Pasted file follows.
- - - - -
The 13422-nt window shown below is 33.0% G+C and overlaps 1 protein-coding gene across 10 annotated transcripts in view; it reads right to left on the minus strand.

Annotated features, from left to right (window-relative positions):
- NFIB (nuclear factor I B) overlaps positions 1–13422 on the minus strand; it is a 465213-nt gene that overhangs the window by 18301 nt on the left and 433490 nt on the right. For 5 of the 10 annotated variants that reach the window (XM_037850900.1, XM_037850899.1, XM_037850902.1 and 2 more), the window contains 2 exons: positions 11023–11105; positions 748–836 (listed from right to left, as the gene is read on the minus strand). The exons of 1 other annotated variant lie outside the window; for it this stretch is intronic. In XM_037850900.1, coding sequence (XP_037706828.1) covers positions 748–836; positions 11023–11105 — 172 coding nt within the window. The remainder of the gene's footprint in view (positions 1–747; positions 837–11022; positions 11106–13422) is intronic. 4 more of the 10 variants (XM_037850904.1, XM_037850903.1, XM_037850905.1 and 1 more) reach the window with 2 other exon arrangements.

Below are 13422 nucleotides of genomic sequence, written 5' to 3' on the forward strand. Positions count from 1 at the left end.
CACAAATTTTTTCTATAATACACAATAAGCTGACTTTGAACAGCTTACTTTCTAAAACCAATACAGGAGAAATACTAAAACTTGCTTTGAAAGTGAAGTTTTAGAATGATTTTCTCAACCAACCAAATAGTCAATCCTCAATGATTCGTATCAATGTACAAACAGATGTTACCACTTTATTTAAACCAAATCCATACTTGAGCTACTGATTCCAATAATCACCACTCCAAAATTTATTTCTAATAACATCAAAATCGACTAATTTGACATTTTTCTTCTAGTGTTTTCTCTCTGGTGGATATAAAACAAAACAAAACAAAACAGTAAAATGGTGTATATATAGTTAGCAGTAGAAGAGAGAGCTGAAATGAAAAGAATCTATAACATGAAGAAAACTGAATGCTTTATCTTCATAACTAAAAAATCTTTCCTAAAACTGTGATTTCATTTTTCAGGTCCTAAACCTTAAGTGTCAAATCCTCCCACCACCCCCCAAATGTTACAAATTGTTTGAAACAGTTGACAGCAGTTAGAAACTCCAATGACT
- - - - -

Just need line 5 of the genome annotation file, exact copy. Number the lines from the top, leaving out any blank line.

CACAAATTTTTTCTATAATACACAATAAGCTGACTTTGAACAGCTTACTTTCTAAAACCAATACAGGAGAAATACTAAAACTTGCTTTGAAAGTGAAGTTTTAGAATGATTTTCTCAACCAACCAAATAGTCAATCCTCAATGATTCGTATCAATGTACAAACAGATGTTACCACTTTATTTAAACCAAATCCATACTTGAGCTACTGATTCCAATAATCACCACTCCAAAATTTATTTCTAATAACATCAAAATCGACTAATTTGACATTTTTCTTCTAGTGTTTTCTCTCTGGTGGATATAAAACAAAACAAAACAAAACAGTAAAATGGTGTATATATAGTTAGCAGTAGAAGAGAGAGCTGAAATGAAAAGAATCTATAACATGAAGAAAACTGAATGCTTTATCTTCATAACTAAAAAATCTTTCCTAAAACTGTGATTTCATTTTTCAGGTCCTAAACCTTAAGTGTCAAATCCTCCCACCACCCCCCAAATGTTACAAATTGTTTGAAACAGTTGACAGCAGTTAGAAACTCCAATGACT